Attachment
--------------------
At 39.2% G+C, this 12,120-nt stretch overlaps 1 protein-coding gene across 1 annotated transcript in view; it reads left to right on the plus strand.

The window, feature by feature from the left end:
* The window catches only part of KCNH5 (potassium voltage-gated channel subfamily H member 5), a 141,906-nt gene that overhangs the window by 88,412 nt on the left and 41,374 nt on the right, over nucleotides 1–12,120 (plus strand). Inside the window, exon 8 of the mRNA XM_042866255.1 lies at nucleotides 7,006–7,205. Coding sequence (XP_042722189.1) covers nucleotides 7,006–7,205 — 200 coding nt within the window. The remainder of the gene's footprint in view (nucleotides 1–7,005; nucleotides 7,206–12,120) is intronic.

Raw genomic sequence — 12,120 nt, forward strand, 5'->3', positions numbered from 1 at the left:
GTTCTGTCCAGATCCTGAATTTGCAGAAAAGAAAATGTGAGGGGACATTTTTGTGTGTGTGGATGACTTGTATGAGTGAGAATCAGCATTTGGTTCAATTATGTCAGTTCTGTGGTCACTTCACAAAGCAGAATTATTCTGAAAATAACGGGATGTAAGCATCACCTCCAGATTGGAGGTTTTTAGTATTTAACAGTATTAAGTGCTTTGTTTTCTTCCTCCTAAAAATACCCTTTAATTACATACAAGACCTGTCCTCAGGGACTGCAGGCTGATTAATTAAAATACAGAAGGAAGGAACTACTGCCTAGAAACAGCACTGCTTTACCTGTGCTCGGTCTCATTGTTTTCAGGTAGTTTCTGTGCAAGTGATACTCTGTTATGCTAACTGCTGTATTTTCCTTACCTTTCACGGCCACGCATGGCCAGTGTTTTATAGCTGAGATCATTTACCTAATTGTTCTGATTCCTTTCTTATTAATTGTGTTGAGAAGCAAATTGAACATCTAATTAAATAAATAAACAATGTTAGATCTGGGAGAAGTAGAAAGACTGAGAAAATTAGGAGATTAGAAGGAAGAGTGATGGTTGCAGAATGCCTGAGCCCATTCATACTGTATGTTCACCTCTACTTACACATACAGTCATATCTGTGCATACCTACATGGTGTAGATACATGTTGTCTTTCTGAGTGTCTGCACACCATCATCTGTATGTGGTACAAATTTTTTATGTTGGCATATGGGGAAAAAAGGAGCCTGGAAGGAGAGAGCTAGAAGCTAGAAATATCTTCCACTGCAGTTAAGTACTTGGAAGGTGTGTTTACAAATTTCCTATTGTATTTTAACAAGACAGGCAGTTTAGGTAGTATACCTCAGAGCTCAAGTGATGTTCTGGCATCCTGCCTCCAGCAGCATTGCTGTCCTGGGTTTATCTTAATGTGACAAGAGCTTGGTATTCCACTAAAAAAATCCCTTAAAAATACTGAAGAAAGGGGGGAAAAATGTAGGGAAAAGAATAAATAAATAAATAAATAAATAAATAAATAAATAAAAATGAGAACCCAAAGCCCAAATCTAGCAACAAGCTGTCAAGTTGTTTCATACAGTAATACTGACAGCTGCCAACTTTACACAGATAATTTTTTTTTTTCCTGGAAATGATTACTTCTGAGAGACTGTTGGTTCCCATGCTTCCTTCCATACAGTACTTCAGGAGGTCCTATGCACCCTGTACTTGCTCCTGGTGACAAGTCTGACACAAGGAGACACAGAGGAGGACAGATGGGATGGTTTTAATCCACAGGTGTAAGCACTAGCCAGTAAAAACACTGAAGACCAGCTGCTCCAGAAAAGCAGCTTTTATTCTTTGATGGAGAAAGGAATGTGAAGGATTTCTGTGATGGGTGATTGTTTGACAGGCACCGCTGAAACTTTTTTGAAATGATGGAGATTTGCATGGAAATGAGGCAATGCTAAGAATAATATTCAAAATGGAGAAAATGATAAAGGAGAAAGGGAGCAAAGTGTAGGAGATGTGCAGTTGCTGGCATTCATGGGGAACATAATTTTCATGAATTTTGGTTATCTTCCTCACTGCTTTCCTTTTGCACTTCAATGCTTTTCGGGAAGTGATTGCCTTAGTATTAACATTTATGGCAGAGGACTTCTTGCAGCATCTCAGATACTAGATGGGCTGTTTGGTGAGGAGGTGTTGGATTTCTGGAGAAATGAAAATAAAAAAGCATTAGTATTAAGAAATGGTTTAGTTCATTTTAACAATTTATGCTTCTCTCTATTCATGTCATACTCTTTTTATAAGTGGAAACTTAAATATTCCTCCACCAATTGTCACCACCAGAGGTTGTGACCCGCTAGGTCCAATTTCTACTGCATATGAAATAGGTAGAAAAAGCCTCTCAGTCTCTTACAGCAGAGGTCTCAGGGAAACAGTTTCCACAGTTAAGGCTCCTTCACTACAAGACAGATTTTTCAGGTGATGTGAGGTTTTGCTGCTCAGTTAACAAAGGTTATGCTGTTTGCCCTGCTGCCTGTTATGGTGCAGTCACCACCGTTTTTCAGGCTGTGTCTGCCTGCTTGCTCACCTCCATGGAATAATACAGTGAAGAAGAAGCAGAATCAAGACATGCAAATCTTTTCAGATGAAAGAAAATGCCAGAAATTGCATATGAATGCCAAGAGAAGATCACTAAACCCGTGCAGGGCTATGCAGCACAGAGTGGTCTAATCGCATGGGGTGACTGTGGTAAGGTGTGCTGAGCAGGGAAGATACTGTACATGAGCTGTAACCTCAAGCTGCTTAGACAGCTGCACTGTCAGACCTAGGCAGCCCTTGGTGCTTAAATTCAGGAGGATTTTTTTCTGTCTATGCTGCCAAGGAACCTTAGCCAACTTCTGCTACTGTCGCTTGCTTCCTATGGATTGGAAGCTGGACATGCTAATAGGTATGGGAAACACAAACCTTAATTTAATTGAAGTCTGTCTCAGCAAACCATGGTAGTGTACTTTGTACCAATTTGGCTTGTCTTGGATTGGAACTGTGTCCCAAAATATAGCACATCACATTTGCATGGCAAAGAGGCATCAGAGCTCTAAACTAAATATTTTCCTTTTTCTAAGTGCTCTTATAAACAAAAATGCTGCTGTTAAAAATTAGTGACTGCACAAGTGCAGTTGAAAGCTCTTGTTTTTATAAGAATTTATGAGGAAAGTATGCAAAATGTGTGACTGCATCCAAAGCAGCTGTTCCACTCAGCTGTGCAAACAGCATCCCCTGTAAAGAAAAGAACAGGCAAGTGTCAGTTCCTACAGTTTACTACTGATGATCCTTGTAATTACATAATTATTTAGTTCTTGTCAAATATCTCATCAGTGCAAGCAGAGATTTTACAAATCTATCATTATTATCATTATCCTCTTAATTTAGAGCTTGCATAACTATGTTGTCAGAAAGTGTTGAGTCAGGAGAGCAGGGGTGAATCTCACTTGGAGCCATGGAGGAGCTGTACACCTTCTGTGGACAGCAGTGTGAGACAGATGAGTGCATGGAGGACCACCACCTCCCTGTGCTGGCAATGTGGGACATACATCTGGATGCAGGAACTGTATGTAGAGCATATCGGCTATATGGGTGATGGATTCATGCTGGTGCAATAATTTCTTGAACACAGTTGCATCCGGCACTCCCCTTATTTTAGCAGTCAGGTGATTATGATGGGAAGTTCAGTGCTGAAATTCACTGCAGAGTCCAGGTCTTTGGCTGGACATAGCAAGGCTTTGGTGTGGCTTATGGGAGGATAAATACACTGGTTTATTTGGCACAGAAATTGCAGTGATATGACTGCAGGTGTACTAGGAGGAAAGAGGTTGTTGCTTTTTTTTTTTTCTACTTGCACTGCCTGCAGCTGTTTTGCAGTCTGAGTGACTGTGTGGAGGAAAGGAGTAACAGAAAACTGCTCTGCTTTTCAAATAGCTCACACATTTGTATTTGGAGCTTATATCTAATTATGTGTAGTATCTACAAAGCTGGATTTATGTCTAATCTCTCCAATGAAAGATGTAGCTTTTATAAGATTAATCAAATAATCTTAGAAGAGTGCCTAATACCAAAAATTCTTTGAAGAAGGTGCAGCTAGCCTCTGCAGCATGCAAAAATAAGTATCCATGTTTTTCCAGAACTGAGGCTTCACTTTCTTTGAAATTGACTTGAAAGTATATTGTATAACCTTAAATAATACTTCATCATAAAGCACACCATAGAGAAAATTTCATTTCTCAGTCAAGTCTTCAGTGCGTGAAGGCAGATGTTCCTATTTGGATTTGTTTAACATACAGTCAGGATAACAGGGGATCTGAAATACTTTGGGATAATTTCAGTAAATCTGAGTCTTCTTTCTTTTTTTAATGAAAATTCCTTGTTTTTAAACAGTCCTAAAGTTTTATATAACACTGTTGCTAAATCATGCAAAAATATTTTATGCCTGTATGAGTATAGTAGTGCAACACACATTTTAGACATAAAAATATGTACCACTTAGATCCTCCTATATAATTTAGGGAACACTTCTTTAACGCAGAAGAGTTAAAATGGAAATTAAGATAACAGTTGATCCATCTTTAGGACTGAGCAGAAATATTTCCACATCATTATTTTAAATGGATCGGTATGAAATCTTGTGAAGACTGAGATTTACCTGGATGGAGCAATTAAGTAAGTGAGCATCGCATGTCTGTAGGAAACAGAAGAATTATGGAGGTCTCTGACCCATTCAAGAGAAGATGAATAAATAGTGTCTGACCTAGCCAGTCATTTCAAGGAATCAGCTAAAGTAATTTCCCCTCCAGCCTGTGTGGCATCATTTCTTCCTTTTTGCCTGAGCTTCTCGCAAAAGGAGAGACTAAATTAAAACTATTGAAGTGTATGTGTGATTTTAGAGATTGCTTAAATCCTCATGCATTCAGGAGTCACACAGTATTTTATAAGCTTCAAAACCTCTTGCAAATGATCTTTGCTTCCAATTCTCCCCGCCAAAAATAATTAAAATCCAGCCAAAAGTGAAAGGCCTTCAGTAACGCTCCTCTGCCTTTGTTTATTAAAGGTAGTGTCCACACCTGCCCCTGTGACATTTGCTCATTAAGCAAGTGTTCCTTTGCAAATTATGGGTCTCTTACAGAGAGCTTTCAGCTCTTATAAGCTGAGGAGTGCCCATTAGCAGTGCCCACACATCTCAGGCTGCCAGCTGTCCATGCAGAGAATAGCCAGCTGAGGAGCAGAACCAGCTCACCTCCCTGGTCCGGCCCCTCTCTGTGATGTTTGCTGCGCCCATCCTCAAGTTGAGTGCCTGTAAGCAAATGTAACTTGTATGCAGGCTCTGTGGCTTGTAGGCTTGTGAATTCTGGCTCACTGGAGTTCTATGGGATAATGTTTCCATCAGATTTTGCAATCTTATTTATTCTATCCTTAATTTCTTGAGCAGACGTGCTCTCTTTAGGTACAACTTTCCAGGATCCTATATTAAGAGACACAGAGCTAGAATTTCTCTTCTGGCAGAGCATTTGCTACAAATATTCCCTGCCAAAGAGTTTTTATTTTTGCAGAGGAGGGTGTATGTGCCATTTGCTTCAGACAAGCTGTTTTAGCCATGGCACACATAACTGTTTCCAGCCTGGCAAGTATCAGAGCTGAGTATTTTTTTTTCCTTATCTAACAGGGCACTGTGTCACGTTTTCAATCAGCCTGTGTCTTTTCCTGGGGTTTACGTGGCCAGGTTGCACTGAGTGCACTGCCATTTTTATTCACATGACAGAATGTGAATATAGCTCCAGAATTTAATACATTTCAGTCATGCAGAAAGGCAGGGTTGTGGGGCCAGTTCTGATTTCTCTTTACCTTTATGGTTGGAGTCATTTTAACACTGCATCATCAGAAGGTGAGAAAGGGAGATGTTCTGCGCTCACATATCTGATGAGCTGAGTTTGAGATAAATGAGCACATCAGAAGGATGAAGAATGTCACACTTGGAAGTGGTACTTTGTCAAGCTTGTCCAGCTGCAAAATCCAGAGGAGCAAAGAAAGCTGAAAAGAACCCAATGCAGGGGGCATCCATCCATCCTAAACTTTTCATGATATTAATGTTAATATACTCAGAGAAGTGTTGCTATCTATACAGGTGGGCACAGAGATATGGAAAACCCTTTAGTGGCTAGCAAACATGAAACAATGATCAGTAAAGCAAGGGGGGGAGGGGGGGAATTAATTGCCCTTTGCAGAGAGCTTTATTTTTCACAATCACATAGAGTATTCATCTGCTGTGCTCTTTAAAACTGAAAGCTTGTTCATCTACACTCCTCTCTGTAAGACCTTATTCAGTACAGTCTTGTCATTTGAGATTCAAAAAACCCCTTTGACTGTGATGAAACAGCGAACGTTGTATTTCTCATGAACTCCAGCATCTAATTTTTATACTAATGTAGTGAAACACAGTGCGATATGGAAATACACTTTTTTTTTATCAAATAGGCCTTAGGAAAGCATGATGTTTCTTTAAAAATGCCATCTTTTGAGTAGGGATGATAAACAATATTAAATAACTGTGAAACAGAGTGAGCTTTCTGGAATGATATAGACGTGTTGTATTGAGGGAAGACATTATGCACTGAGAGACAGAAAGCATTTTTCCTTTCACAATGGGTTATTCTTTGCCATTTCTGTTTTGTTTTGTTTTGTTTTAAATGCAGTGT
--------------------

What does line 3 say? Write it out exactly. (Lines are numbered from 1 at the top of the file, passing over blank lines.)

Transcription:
* The window catches only part of KCNH5 (potassium voltage-gated channel subfamily H member 5), a 141,906-nt gene that overhangs the window by 88,412 nt on the left and 41,374 nt on the right, over nucleotides 1–12,120 (plus strand). Inside the window, exon 8 of the mRNA XM_042866255.1 lies at nucleotides 7,006–7,205. Coding sequence (XP_042722189.1) covers nucleotides 7,006–7,205 — 200 coding nt within the window. The remainder of the gene's footprint in view (nucleotides 1–7,005; nucleotides 7,206–12,120) is intronic.